None of this is to say that the ward has to replace the public library or become like the ancient Alexandria. It would be nice to give it the meaningful name of library where the needs of members can be satisfied. What can be found there might be less important than the idea that something can be found. Despite the outdated and currently out of favor status of Mormon Doctrine by Bruce R. McConkie, seeing it on a shelf would be an improvement over the even older missionary books stocking the shelves. The only acceptable excuse for lacking is poor funds. That is if the books would end up read and checked out. Perhaps more robust choices can create a culture of reading that leads to an opening of more spiritual knowledge and faith. With that said, time to get busy with the inevitable discussion of what books would be useful and important to included in the ward library.

12 thoughts on “Using the LDS Ward Library

  1. Just anecdotally, a friend of mine living in a place far from the Mormon Corridor had his mover tell him that they liked to move Mormon families because they always had pianos and lots of books that added to the weight charges. I guess it’s all relative.

    I agree that the ward library has never been much use to me as a bookworm, but I’m not sure that it could be. Any library selection that catered to bookworms would not be a selection that could be of much use to the majority of members. Do you try to help the fat part of the reading bell curve or the long tail?

  2. For wards/branches outside of LDS population centers it would be nice if they had selections that lie outside of what you can buy at the distribution center. But I find they rarely do. Church libraries face numerous problems; small budget, lack of priority by leadership and usually open access (ie no control who “checks out” books). Our ward gives the library $150 a year and the library is also responsible for buying Book of Mormons to put in our missionary display. Of course the books always walk off thus that $150 just turned into $80. How many real books can you get for that amount? And for that matter how many ward librarians actually take their calling seriously?

  3. I live in Scotland and the ward library is the only place we can get access to Mormon related books. My ward library is well stocked due to our dedicated Librarian who relentlessly hassles the Bishop for extra funding to buy in new books that she gets from internet stores that ship internationally. This is really a blessing as these books are so expensive to buy in this country.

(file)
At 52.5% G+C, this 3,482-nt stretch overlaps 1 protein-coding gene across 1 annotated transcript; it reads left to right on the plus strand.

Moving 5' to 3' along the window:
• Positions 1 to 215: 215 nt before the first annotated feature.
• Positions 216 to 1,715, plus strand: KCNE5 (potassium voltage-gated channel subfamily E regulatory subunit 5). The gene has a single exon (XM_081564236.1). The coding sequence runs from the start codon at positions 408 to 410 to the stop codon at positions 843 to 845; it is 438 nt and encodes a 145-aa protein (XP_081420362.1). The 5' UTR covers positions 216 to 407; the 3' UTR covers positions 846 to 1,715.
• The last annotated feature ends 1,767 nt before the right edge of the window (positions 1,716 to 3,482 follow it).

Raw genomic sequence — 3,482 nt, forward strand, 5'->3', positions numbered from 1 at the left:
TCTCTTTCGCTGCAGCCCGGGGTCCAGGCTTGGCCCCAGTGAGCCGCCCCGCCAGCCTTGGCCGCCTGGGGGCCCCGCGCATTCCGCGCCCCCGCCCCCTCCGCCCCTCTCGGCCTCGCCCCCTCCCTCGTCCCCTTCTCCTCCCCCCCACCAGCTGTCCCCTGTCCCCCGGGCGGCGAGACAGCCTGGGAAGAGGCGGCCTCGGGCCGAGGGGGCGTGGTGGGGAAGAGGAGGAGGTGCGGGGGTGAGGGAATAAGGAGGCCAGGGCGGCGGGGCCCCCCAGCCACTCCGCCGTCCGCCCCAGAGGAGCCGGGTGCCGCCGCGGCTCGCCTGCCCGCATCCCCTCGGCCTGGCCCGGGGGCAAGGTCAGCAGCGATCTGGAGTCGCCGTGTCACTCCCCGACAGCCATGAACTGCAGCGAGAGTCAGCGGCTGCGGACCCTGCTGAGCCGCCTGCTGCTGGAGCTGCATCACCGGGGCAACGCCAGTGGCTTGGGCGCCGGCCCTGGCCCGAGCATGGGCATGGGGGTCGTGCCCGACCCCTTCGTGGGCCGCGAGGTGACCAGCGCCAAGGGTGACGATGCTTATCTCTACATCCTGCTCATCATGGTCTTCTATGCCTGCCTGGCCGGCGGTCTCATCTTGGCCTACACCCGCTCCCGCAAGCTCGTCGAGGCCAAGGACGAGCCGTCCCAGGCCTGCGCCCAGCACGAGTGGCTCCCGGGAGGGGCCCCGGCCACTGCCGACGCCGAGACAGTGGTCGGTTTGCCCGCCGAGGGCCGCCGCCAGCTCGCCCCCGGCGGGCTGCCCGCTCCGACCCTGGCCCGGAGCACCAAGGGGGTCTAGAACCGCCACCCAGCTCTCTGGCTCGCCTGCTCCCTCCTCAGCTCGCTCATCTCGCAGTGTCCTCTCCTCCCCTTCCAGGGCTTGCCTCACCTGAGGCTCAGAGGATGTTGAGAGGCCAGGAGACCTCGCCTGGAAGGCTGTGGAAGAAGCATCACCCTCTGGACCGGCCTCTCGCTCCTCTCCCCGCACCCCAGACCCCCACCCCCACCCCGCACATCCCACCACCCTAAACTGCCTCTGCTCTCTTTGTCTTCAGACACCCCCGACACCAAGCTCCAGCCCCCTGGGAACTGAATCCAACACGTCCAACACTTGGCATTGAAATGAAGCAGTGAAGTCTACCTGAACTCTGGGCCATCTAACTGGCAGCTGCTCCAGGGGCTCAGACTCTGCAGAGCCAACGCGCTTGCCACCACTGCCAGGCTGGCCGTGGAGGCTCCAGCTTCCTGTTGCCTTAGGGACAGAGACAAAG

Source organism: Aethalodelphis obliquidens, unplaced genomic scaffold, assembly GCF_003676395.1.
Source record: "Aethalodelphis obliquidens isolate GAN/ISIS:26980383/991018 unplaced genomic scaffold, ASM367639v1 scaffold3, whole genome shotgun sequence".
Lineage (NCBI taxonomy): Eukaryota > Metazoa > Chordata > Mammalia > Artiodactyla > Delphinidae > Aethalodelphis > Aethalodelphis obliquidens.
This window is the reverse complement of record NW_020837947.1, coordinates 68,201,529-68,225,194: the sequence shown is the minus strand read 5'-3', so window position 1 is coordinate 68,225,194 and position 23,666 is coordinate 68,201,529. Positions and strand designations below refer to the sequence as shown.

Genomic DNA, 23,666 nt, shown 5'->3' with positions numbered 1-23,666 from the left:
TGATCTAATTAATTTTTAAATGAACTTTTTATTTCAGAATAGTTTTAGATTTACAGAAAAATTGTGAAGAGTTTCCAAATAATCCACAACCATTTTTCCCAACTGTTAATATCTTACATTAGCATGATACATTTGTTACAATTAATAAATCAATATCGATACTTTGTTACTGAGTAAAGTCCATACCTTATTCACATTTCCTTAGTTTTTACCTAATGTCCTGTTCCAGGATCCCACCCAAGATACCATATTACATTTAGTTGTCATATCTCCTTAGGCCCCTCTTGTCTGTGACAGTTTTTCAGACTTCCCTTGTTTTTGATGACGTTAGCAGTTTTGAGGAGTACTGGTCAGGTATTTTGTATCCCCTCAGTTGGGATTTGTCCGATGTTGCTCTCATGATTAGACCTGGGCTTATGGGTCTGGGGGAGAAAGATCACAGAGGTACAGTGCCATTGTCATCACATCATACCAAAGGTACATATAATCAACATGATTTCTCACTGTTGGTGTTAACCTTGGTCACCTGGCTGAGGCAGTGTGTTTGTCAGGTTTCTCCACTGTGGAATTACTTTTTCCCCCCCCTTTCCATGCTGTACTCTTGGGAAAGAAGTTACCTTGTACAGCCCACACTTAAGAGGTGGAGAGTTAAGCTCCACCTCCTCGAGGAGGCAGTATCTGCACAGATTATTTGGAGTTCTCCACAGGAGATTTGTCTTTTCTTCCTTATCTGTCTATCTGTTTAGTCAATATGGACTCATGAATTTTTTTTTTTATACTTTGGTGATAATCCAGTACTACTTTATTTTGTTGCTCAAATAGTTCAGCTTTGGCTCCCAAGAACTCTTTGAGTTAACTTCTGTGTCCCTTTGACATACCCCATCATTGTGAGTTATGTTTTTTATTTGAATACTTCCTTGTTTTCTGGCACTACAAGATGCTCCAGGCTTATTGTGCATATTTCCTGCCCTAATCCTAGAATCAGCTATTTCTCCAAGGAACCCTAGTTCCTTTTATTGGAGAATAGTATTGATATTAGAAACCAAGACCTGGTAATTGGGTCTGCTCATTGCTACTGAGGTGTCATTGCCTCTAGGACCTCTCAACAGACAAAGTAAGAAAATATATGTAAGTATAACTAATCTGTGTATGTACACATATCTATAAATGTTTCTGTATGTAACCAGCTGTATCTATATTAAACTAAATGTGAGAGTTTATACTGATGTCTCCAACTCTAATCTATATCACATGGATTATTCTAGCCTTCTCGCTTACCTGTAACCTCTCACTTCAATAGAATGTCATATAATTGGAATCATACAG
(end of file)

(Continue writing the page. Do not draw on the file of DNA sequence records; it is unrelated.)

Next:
4. I don’t know if this is happening everywhere, but in our area, and my parents area, the ward libraries are being “standardized” and all of the extra things are being given away. Last year our ward library gave away all of the old, out of print LDS books. The librarians told us they have a list of things that are allowed to be in the ward library, anything else is not allowed. And then they also made a big announcement that no more donations to the library can be accepted from members. It’s sad, but good at the same time. My husband and I took special time to browse the books and we picked up some GREAT old, out of print LDS books.

  5. lds.org has several pages about ward libraries. I found this in the Q&A section:

    4. Can books or audiovisual materials donated by ward members be included in the library?

    Answer: Commercially produced books and materials, even if authored or created by Church members, are not to be included in the library. Only books and audiovisual materials produced and distributed by the Church may be stored in and circulated from the meetinghouse library.

  6. Joyce,

    It’s not just your area. I’ve plucked many good old books that way.

    There’s always Amazon, of course.

  7. I apologize up front for this comment being slightly off-topic, but I have a question that somebody interested in this thread might be able to answer.

    I’m desperately looking for a VHS tape that at one point could be found in most meetinghouse libraries in at least the western states. The title is “The Award,” and it was produced by the Cypress, California Stake. My meetinghouse is newer and only carries the standard stuff. Has anybody seen this title collecting dust in their ward library? Again, I apologize for being slightly off topic.

    On topic, I remember when meetinghouse libraries weren’t blah standard. When I was little I would skip primary and help my aunt run ours. That library had all kinds of stuff in it aside from books/tapes/art. It had object lesson props, maps galore, globes, non-standard (but totally appropriate) art. I loved being in that library!

  8. There goes another good intention down the drain. I have a rather extensive collection of Mormon-related books (both pro- and con-) along with a good collection of general theology and general religious history and apologetics (Bart Ehrman, Greg Boyd, Luke Timothy Johnson). My NM wife and kids probably won’t be interested; the thought of these books (some worth $100+) being dumped at Goodwill makes my blood run cold. And now . . . the Church won’t take them.